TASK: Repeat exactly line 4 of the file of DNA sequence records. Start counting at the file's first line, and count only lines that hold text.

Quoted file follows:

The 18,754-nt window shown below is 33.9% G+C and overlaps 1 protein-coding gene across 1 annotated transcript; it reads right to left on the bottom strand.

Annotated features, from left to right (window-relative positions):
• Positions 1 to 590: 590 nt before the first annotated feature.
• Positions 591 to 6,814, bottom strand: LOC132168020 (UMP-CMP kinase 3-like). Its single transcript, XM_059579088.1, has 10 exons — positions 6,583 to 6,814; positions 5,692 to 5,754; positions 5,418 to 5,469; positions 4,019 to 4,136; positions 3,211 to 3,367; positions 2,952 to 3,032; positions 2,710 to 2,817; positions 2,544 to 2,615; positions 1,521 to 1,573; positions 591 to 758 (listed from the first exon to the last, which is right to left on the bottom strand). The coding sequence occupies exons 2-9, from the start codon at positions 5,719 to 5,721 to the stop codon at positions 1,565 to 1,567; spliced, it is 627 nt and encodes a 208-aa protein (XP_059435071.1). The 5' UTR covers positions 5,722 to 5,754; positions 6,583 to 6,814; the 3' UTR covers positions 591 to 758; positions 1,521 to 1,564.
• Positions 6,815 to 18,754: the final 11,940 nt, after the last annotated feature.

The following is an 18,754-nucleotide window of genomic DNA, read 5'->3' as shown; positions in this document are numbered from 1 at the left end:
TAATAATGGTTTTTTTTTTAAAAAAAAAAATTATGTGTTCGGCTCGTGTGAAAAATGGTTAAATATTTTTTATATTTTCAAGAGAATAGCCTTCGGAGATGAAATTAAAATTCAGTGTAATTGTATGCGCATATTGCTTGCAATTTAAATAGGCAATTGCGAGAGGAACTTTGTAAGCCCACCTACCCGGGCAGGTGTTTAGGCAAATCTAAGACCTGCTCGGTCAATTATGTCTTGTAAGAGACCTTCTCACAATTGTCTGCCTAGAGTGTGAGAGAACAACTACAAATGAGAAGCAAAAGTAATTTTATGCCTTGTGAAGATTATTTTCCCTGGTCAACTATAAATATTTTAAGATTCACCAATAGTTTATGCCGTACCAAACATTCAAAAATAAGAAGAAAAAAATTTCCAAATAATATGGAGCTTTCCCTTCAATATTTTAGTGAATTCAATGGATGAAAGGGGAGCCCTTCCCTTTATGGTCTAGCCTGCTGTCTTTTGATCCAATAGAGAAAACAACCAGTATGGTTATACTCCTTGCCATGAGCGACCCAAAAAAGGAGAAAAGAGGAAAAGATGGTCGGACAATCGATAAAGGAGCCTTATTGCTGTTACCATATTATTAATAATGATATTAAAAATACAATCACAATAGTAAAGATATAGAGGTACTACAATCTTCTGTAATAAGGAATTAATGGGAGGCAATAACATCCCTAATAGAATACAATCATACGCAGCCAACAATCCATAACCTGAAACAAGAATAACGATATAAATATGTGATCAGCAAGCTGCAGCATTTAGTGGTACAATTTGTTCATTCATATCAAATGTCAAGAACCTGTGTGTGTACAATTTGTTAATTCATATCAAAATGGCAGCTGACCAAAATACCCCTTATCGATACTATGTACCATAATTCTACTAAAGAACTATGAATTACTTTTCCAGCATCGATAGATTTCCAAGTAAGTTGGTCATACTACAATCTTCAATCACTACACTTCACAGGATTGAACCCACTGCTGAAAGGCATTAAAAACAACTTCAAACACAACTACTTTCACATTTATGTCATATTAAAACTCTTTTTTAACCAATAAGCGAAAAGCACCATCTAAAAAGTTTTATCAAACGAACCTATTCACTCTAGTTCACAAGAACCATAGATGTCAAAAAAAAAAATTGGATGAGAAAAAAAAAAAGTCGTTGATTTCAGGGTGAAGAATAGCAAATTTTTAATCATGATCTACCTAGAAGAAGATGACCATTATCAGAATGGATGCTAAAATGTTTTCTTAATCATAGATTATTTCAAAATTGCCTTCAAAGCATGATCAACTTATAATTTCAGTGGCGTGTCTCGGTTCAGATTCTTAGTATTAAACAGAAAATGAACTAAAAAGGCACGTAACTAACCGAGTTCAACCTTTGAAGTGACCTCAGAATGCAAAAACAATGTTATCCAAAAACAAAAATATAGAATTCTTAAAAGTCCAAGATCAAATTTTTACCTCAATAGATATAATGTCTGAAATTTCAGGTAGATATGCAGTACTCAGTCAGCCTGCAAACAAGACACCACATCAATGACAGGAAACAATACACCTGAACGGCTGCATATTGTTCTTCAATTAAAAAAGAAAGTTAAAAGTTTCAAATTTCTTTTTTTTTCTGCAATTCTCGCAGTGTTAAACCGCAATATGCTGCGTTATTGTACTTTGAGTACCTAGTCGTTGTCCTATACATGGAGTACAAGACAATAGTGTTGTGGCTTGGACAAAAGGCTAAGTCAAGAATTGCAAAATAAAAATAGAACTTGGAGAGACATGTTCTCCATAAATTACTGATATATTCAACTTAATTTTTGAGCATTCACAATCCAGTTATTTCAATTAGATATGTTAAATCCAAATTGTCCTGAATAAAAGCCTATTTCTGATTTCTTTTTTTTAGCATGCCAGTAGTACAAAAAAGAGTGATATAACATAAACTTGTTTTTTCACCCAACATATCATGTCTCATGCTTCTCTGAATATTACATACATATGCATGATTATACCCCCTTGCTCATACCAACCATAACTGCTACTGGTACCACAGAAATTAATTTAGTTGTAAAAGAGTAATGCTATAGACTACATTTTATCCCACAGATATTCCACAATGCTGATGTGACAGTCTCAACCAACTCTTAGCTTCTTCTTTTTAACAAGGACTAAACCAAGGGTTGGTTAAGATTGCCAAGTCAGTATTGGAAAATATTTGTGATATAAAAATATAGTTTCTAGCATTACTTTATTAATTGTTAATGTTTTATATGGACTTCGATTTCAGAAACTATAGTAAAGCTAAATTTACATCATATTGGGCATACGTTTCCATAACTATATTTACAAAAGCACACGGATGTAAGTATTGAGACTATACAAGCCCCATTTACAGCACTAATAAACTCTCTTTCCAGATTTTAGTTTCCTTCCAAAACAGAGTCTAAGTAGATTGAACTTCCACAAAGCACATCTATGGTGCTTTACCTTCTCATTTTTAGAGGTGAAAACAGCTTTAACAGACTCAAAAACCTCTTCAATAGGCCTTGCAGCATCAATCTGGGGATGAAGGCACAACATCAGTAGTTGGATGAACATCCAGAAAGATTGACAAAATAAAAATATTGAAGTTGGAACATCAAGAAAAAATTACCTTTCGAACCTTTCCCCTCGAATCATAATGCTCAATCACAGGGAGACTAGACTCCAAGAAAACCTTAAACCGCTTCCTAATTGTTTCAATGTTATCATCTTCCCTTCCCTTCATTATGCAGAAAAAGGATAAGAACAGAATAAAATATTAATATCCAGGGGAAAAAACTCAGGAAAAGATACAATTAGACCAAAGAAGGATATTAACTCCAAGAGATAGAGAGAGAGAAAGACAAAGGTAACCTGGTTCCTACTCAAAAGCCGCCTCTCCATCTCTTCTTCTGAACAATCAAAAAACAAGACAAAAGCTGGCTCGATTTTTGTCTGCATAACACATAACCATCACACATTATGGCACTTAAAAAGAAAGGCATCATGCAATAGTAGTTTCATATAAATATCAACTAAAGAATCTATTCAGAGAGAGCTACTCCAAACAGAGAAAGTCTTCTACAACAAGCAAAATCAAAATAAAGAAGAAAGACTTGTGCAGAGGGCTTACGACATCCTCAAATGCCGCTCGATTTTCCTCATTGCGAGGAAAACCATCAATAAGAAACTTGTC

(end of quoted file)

• Positions 591 to 6,814, bottom strand: LOC132168020 (UMP-CMP kinase 3-like). Its single transcript, XM_059579088.1, has 10 exons — positions 6,583 to 6,814; positions 5,692 to 5,754; positions 5,418 to 5,469; positions 4,019 to 4,136; positions 3,211 to 3,367; positions 2,952 to 3,032; positions 2,710 to 2,817; positions 2,544 to 2,615; positions 1,521 to 1,573; positions 591 to 758 (listed from the first exon to the last, which is right to left on the bottom strand). The coding sequence occupies exons 2-9, from the start codon at positions 5,719 to 5,721 to the stop codon at positions 1,565 to 1,567; spliced, it is 627 nt and encodes a 208-aa protein (XP_059435071.1). The 5' UTR covers positions 5,722 to 5,754; positions 6,583 to 6,814; the 3' UTR covers positions 591 to 758; positions 1,521 to 1,564.